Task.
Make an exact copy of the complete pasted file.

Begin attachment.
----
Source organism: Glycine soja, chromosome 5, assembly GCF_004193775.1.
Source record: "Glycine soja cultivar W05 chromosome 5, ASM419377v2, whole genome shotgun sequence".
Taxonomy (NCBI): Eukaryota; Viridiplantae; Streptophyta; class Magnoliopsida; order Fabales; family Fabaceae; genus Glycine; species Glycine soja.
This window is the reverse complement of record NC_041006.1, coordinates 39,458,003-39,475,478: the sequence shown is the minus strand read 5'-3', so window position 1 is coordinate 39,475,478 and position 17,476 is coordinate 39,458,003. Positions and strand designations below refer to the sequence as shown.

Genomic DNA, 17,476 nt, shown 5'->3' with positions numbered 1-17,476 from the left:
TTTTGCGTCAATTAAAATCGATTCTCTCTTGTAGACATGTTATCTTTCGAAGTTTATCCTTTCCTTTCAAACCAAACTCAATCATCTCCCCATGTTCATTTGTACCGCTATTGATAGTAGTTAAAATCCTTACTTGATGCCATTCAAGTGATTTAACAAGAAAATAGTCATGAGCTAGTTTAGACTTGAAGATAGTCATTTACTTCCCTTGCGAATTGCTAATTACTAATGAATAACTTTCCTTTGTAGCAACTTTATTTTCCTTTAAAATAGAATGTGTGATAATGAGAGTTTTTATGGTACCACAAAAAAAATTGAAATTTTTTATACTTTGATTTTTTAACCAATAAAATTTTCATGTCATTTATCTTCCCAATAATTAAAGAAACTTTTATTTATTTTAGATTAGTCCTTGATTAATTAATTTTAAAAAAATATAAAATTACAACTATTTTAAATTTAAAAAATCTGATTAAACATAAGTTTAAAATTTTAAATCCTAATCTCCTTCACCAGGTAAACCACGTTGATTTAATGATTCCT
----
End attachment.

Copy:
Source organism: Glycine soja, chromosome 5, assembly GCF_004193775.1.
Source record: "Glycine soja cultivar W05 chromosome 5, ASM419377v2, whole genome shotgun sequence".
Taxonomy (NCBI): Eukaryota; Viridiplantae; Streptophyta; class Magnoliopsida; order Fabales; family Fabaceae; genus Glycine; species Glycine soja.
This window is the reverse complement of record NC_041006.1, coordinates 39,458,003-39,475,478: the sequence shown is the minus strand read 5'-3', so window position 1 is coordinate 39,475,478 and position 17,476 is coordinate 39,458,003. Positions and strand designations below refer to the sequence as shown.

Genomic DNA, 17,476 nt, shown 5'->3' with positions numbered 1-17,476 from the left:
TTTTGCGTCAATTAAAATCGATTCTCTCTTGTAGACATGTTATCTTTCGAAGTTTATCCTTTCCTTTCAAACCAAACTCAATCATCTCCCCATGTTCATTTGTACCGCTATTGATAGTAGTTAAAATCCTTACTTGATGCCATTCAAGTGATTTAACAAGAAAATAGTCATGAGCTAGTTTAGACTTGAAGATAGTCATTTACTTCCCTTGCGAATTGCTAATTACTAATGAATAACTTTCCTTTGTAGCAACTTTATTTTCCTTTAAAATAGAATGTGTGATAATGAGAGTTTTTATGGTACCACAAAAAAAATTGAAATTTTTTATACTTTGATTTTTTAACCAATAAAATTTTCATGTCATTTATCTTCCCAATAATTAAAGAAACTTTTATTTATTTTAGATTAGTCCTTGATTAATTAATTTTAAAAAAATATAAAATTACAACTATTTTAAATTTAAAAAATCTGATTAAACATAAGTTTAAAATTTTAAATCCTAATCTCCTTCACCAGGTAAACCACGTTGATTTAATGATTCCT